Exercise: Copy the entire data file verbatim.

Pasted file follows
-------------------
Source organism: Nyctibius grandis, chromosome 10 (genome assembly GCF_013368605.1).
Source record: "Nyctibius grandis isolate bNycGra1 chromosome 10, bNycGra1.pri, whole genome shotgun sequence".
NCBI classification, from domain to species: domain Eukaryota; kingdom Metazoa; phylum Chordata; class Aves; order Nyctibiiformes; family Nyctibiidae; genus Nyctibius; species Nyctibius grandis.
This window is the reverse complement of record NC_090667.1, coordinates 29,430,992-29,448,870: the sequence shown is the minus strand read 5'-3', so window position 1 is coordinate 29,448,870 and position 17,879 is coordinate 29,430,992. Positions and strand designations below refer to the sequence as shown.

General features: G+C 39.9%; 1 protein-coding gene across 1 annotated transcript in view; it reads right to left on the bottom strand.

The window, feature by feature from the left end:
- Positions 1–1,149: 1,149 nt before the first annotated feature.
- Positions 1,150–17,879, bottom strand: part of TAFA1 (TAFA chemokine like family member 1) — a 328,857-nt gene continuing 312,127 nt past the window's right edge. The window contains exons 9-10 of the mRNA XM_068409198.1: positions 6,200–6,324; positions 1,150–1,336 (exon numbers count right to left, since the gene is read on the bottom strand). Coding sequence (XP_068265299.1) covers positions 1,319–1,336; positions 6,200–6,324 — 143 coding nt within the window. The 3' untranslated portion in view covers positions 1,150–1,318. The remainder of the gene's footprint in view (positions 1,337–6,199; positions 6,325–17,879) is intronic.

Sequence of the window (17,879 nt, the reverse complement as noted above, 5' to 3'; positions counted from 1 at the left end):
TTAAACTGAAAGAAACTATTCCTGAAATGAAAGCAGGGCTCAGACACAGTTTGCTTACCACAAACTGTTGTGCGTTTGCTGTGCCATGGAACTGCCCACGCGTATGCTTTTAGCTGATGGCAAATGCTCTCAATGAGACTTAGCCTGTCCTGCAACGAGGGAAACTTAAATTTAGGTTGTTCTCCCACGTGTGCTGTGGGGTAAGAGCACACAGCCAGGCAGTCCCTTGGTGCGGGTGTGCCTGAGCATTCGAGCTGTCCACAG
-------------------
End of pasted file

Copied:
Source organism: Nyctibius grandis, chromosome 10 (genome assembly GCF_013368605.1).
Source record: "Nyctibius grandis isolate bNycGra1 chromosome 10, bNycGra1.pri, whole genome shotgun sequence".
NCBI classification, from domain to species: domain Eukaryota; kingdom Metazoa; phylum Chordata; class Aves; order Nyctibiiformes; family Nyctibiidae; genus Nyctibius; species Nyctibius grandis.
This window is the reverse complement of record NC_090667.1, coordinates 29,430,992-29,448,870: the sequence shown is the minus strand read 5'-3', so window position 1 is coordinate 29,448,870 and position 17,879 is coordinate 29,430,992. Positions and strand designations below refer to the sequence as shown.

General features: G+C 39.9%; 1 protein-coding gene across 1 annotated transcript in view; it reads right to left on the bottom strand.

The window, feature by feature from the left end:
- Positions 1–1,149: 1,149 nt before the first annotated feature.
- Positions 1,150–17,879, bottom strand: part of TAFA1 (TAFA chemokine like family member 1) — a 328,857-nt gene continuing 312,127 nt past the window's right edge. The window contains exons 9-10 of the mRNA XM_068409198.1: positions 6,200–6,324; positions 1,150–1,336 (exon numbers count right to left, since the gene is read on the bottom strand). Coding sequence (XP_068265299.1) covers positions 1,319–1,336; positions 6,200–6,324 — 143 coding nt within the window. The 3' untranslated portion in view covers positions 1,150–1,318. The remainder of the gene's footprint in view (positions 1,337–6,199; positions 6,325–17,879) is intronic.

Sequence of the window (17,879 nt, the reverse complement as noted above, 5' to 3'; positions counted from 1 at the left end):
TTAAACTGAAAGAAACTATTCCTGAAATGAAAGCAGGGCTCAGACACAGTTTGCTTACCACAAACTGTTGTGCGTTTGCTGTGCCATGGAACTGCCCACGCGTATGCTTTTAGCTGATGGCAAATGCTCTCAATGAGACTTAGCCTGTCCTGCAACGAGGGAAACTTAAATTTAGGTTGTTCTCCCACGTGTGCTGTGGGGTAAGAGCACACAGCCAGGCAGTCCCTTGGTGCGGGTGTGCCTGAGCATTCGAGCTGTCCACAG